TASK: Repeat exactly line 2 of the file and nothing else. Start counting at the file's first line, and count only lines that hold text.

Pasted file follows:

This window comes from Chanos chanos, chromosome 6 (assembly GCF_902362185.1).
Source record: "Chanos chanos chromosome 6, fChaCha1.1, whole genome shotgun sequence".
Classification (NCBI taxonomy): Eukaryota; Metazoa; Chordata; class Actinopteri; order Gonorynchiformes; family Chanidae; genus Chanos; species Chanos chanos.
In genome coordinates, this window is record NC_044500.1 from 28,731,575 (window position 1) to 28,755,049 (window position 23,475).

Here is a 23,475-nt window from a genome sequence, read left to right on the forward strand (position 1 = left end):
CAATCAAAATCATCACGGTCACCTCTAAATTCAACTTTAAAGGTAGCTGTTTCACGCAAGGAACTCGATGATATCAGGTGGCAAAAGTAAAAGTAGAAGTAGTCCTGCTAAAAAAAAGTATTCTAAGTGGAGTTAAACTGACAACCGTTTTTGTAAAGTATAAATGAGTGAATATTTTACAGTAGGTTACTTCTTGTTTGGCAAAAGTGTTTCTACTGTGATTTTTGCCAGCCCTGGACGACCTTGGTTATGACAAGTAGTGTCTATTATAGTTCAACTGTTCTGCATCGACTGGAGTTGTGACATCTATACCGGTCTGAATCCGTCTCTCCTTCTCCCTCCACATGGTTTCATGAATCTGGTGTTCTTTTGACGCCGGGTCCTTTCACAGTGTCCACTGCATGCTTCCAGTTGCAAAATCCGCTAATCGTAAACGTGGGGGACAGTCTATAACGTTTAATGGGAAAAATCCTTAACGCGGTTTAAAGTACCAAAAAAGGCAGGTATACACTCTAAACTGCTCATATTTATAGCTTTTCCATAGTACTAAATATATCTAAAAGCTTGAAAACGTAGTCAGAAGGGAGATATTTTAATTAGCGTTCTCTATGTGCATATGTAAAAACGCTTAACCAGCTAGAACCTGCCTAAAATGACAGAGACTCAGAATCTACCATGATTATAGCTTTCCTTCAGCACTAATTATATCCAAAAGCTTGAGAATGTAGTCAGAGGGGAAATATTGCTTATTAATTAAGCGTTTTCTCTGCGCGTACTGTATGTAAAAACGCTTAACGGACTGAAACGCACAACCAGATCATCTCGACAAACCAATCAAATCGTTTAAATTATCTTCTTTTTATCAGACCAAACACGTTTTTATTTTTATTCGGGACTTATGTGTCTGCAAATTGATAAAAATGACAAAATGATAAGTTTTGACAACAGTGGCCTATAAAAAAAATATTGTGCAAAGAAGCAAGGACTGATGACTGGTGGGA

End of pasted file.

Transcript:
Source record: "Chanos chanos chromosome 6, fChaCha1.1, whole genome shotgun sequence".